Pollux

2021, May 23: Planet Parade Marches On

May 23, 2021:  Five bright planets parade across the sky.  Jupiter and Saturn are visible before sunrise in the southeastern sky.  The star Fomalhaut is becoming visible below bright Jupiter and near the horizon.   After sundown, Evening Star Venus, Mercury, and Mars are in the western sky.  The bright moon is in the southeastern sky during the nighttime hours.

2021, May 21: Evening Planet Ballet

May 21, 2021: Three bright planets are dancing in the western sky after sundown.  Evening Star Venus is entering the sky for a months-long residency after its solar conjunction two months ago.  Mercury is heading for a conjunction with Venus after its best evening appearance of the year.  Mars continues its eastward march in Gemini, but time is running out on its appearance as it approaches brighter evening twilight and a conjunction with Venus.

2021, May 14: Planets on Parade

May 14, 2021:  Five planets are on parade.  Bright Jupiter and Saturn are in the southeast before sunrise.  After sundown, brilliant Evening Star Venus, Mercury, Mars, and the lunar crescent are in the evening sky.

2021, May 12: Spectacular Venus-Moon Grouping

May 12, 2021: Thirty minutes after sunset, the razor-thin moon is 1.2° to the left of brilliant Venus.  This is the closest grouping of the moon and Venus during this evening appearance of the brilliant planet.  Mercury is 9.1° to the upper left of Venus.  Mars maintains its eastward march in Gemini. Sirius and Aldebaran are near their heliacal settings, their final appearances in the evening sky for the year.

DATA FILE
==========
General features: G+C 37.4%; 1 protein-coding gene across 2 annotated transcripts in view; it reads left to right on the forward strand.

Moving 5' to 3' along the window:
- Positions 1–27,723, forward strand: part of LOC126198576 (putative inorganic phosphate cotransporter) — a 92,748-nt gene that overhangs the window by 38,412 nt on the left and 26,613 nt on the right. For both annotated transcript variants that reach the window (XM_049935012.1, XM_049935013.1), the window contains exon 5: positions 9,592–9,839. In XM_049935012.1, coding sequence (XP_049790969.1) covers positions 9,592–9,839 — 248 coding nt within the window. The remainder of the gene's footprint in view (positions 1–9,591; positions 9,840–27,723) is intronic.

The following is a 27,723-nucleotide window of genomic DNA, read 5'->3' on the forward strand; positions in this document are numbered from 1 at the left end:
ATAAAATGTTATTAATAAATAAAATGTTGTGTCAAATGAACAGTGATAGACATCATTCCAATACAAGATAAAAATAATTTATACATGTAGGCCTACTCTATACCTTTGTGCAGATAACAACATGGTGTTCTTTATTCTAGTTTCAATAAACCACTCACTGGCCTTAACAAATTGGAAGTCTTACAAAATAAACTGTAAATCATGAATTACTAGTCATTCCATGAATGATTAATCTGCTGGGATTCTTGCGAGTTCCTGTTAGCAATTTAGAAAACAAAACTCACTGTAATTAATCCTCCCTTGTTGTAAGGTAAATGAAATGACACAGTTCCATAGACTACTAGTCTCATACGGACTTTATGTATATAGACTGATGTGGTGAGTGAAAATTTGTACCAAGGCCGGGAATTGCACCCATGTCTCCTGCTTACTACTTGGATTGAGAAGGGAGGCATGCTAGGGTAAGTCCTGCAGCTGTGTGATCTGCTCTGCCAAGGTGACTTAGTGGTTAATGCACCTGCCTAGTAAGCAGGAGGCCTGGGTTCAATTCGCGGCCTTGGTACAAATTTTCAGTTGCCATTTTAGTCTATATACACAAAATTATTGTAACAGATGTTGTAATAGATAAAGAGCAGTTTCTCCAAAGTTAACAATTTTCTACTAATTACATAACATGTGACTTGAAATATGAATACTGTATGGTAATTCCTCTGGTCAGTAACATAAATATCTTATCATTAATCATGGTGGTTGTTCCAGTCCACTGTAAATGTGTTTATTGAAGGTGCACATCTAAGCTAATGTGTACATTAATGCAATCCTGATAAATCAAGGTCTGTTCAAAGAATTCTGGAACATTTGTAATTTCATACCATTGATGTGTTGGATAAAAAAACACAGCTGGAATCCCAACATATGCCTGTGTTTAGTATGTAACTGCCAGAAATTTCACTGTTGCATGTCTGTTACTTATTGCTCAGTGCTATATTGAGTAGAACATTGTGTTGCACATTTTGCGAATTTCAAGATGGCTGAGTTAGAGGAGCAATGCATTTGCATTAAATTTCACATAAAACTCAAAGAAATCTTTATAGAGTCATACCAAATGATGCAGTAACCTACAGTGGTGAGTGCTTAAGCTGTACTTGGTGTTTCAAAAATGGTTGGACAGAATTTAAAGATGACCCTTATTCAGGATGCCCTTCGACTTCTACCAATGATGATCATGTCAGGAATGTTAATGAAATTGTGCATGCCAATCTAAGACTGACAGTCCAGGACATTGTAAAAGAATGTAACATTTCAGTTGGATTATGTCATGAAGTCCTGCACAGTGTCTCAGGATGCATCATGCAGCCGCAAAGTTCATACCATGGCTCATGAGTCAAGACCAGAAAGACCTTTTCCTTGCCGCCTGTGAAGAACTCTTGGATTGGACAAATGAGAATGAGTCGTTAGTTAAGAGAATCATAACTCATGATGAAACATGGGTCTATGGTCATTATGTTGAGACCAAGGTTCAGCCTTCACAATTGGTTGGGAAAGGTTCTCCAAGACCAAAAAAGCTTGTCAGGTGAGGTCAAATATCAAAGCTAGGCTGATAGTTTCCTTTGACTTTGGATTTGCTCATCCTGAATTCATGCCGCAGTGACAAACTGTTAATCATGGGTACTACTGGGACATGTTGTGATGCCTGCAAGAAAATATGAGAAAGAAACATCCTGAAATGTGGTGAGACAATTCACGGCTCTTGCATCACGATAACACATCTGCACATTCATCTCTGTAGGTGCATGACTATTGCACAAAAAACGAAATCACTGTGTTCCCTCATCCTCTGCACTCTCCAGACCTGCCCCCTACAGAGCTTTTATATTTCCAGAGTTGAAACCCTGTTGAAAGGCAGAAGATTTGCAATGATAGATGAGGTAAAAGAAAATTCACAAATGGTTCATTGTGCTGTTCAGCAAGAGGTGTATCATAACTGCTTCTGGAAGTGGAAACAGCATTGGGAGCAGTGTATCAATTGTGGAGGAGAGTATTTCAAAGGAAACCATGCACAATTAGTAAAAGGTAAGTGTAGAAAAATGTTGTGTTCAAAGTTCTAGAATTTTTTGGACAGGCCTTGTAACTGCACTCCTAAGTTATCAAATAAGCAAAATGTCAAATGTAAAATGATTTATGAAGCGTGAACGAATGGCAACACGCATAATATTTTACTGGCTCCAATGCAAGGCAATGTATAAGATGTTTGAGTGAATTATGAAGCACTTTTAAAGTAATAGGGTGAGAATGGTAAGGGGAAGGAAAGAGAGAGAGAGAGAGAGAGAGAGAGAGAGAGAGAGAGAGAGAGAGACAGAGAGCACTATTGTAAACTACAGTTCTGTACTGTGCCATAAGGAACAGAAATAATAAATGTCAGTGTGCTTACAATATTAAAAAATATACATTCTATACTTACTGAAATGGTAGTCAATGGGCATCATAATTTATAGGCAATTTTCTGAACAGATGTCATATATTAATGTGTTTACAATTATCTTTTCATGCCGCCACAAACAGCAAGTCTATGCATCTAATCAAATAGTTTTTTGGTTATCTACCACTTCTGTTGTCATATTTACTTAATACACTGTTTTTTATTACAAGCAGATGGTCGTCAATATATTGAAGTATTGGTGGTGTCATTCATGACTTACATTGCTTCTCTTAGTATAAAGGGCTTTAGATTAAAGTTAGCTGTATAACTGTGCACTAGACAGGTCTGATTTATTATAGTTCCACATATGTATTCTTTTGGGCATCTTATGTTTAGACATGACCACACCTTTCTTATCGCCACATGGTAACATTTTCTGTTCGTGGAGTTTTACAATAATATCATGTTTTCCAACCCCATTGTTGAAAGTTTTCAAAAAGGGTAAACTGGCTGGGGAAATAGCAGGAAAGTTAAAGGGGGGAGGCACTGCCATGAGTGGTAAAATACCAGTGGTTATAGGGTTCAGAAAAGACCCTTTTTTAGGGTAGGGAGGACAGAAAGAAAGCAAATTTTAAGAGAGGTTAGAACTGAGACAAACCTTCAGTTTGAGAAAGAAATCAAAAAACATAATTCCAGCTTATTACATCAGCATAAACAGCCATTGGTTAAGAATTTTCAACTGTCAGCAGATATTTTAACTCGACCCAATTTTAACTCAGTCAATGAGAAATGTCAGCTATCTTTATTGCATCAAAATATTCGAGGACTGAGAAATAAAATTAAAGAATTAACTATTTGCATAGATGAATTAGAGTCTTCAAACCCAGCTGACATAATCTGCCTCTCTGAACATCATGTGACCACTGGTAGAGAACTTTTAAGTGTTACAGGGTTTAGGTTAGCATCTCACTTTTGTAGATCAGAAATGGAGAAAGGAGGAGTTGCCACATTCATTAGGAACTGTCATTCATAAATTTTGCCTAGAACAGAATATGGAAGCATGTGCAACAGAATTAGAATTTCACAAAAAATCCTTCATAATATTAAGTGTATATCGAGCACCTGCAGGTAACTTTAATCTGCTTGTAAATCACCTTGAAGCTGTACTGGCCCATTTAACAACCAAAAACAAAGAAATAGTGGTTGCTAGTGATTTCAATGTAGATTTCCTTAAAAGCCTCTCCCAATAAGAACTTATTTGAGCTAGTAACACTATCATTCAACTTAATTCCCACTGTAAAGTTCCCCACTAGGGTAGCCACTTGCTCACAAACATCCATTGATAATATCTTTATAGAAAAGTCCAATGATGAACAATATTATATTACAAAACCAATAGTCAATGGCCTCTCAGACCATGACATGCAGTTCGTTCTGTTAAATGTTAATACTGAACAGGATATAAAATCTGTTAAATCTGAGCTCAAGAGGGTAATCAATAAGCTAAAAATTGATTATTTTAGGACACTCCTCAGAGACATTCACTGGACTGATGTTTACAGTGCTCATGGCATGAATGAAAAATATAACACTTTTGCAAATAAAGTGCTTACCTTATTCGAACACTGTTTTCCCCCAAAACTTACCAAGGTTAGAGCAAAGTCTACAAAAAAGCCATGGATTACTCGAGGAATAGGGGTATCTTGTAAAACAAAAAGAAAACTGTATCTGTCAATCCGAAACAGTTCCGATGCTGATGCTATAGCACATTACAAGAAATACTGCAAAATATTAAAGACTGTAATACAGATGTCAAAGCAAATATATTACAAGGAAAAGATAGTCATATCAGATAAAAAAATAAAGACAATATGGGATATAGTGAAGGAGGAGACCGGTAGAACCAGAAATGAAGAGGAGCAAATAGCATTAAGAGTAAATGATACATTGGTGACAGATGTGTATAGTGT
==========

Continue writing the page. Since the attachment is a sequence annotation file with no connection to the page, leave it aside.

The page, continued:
2021, May 11: Planets March On

May 11, 2021: The planet parade continues today. Five planets are on display.  Bright Jupiter and Saturn are in the southeastern sky before sunrise.  After sundown, brilliant Venus, Mercury, and Mars are in the western sky.  The moon is at its New phase and at apogee today.

2021, May 10: Five Planets on Parade

May 10, 2021: Five planets are on display.  Jupiter and Saturn are visible in the southeastern sky before sunrise.  Brilliant Venus, Mercury, and Mars shine from the western sky after sunset.  Only the sun disrupts a continuous view of the five worlds.